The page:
I have a smartphone, too. Walking on sidewalks, in stores and malls, and maybe in a crosswalk sometimes I’m using my cellphone. But I try to stay connected to my environment. I never thought the government needed to cite me for using my cellphone in a reasonable manner.
A proposed ordinance on using distracting devices like cellphones while crossing tracks of the Salt Lake City light rail system may not have passed a semi-scoffing Utah Legislature, but when Philly officials taped an “e-lane” for distracted pedestrians, some didn’t think it was a joke.
It’s obvious that a wide range of folks walk and text, walk and tweet, walk and Facebook post, and walk and search for funny cats. But how serious is not distracted driving, but distracted texting? And what’s the government’s role in what we use and how we use it while we walk in public?
This is a nice WaPo piece that touches on government regulation for the purposes of public safety. I’d be interested to see another piece on public attitude. How do people feel about everyone walking and smartphone-using? And what effects does that have on how people in a city like DC get along and do things like empathize with others?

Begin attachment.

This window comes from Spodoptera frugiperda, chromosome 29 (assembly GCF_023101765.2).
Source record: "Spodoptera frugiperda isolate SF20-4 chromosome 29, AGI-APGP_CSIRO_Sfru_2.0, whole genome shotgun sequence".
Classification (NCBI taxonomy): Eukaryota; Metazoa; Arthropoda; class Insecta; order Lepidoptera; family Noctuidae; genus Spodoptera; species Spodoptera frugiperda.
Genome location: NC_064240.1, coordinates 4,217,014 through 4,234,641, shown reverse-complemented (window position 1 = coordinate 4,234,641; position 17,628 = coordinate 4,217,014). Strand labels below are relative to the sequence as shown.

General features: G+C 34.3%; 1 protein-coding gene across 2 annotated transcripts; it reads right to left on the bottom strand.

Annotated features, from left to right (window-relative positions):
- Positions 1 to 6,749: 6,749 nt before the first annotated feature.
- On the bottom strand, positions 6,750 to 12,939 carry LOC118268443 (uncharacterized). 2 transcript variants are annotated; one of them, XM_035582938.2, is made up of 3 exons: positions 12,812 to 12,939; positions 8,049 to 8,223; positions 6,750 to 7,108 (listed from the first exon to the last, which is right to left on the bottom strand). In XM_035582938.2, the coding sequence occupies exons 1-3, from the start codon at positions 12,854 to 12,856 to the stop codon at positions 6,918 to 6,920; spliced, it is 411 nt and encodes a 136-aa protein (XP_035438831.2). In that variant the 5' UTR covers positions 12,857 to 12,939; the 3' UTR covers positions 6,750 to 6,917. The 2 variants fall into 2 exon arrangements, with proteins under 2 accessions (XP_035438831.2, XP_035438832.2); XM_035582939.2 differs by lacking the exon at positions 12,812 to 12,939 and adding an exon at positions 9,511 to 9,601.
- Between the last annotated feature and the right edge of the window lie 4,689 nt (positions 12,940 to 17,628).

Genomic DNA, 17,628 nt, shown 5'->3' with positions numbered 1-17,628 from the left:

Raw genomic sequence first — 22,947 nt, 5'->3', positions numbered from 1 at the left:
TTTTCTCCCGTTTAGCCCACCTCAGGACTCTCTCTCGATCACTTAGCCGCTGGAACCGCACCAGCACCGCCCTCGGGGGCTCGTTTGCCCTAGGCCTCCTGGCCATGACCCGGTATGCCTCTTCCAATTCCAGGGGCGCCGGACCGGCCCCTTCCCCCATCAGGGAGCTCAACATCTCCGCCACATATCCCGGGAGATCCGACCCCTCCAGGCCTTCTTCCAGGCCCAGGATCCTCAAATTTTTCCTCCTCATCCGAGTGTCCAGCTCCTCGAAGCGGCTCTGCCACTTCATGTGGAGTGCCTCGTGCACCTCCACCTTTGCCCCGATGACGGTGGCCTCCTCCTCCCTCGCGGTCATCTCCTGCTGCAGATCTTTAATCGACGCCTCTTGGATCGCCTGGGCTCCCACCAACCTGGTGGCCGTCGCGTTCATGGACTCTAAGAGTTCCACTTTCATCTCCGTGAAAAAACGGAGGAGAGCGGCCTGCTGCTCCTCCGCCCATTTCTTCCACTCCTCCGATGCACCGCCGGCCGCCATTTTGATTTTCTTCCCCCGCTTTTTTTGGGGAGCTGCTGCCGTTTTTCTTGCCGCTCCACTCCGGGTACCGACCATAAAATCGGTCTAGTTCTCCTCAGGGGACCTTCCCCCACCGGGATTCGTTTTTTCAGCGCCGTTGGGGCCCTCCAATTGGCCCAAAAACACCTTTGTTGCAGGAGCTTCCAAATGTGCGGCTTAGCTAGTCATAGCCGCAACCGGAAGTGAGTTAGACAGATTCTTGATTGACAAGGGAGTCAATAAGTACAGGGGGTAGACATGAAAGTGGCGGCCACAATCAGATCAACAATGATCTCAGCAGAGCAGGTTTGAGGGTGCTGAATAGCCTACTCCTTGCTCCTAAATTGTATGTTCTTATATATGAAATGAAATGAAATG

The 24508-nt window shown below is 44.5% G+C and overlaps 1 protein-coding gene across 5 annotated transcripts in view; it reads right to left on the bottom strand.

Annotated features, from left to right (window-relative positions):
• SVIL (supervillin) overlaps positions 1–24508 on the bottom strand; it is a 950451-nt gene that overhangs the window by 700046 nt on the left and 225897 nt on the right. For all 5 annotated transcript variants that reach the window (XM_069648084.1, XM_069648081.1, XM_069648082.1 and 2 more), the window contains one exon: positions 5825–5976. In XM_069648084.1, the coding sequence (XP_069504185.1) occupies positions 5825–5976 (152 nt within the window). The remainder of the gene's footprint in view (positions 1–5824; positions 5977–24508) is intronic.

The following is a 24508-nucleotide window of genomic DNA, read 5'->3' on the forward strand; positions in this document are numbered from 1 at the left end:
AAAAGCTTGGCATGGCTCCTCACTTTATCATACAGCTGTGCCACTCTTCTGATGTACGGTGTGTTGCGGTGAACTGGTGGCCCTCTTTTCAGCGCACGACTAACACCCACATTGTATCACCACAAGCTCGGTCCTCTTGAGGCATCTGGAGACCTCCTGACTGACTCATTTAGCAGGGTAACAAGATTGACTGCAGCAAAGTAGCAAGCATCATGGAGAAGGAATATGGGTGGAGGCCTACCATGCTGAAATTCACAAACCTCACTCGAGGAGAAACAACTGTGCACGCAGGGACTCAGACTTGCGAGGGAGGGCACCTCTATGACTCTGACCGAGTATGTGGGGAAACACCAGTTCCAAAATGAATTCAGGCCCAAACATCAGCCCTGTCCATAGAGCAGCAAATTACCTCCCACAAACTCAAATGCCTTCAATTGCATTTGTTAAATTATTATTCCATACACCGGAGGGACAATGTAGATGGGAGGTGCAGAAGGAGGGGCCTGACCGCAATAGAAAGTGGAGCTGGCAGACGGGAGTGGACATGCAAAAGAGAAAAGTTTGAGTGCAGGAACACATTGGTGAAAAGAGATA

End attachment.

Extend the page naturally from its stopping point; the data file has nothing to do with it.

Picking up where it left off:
Bonus: How does smartphone use while walking in public affect community in a city not like DC, but instead one like small-town South Dakota?
- One of the last things Chance Bothe texted before his crash nearly happened to him. He was having an argument with his friend via text when he typed, “I need to quit texting, because I could die in a car accident.”